What is the difference between ‘then’ and ‘than’?

‘Then’ and ‘than’ are two words in the English language that are frequently mixed up, but they have distinct roles in sentences.

Then: This word is primarily associated with time and sequence. It is used to indicate what happens next or what follows in a series of events. For example, in the sentence “We went to the park, and then we had ice cream,” ‘then’ shows the order of activities. ‘Then’ can also imply a result or consequence, often used in conditional sentences. For instance, “If you save money, then you can buy a new bike.” Here, ‘then’ connects the condition with the outcome.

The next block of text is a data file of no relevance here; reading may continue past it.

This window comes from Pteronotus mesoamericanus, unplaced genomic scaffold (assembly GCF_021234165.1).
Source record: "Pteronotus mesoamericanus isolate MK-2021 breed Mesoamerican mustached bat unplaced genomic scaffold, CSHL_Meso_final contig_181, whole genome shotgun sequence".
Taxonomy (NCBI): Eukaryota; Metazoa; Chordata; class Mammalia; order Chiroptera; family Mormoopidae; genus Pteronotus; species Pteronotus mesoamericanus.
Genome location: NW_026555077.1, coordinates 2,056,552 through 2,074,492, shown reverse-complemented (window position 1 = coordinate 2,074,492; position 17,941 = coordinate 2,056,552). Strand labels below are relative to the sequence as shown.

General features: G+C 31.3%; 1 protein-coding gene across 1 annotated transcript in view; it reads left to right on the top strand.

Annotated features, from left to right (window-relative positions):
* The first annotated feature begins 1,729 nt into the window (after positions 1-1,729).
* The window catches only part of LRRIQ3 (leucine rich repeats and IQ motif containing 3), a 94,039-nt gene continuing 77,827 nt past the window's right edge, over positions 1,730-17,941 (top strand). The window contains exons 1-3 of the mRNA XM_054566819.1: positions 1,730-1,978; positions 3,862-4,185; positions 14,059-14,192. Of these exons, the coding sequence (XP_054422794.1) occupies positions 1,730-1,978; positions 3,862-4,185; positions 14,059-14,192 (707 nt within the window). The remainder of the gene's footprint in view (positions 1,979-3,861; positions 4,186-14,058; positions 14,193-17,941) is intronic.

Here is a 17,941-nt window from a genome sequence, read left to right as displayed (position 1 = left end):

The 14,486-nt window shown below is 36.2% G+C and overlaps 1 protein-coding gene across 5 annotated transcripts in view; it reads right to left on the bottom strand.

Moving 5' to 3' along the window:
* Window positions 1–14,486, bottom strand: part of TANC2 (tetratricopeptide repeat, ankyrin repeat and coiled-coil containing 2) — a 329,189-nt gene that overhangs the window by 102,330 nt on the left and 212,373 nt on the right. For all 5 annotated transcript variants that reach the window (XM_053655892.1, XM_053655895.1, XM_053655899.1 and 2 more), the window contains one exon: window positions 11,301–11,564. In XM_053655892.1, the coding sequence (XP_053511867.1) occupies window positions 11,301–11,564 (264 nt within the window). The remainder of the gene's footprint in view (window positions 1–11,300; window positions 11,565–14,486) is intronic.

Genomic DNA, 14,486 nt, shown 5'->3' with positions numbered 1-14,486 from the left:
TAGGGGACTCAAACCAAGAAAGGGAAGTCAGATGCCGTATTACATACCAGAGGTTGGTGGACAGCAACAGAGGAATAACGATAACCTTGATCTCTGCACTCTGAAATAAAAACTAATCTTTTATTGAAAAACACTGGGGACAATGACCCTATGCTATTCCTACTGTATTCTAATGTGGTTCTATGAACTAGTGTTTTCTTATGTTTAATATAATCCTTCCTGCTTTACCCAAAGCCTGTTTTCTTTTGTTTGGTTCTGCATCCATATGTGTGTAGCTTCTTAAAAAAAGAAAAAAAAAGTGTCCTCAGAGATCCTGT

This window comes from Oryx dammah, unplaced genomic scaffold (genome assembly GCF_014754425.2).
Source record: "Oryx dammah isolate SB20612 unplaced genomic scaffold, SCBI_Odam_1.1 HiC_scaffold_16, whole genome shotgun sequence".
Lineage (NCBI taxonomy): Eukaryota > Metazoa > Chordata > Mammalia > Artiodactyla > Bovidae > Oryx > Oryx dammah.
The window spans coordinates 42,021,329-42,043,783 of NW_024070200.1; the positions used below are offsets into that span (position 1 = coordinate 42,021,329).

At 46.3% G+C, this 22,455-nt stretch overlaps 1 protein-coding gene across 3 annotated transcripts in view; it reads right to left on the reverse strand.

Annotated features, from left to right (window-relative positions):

Than: On the other hand, ‘than’ is exclusively used in comparative structures. It serves to compare two or more things. For example, in “She is faster than him in running,” ‘than’ is comparing speed between two people. ‘Than’ is often used after comparative adjectives or adverbs, as in “The book was more interesting than the movie,” where ‘more interesting’ is a comparative adjective.

It’s important to use these words correctly to avoid confusion and maintain the clarity of your writing or speech. Remember, ‘then’ relates to time and sequence, while ‘than’ is used for making comparisons.

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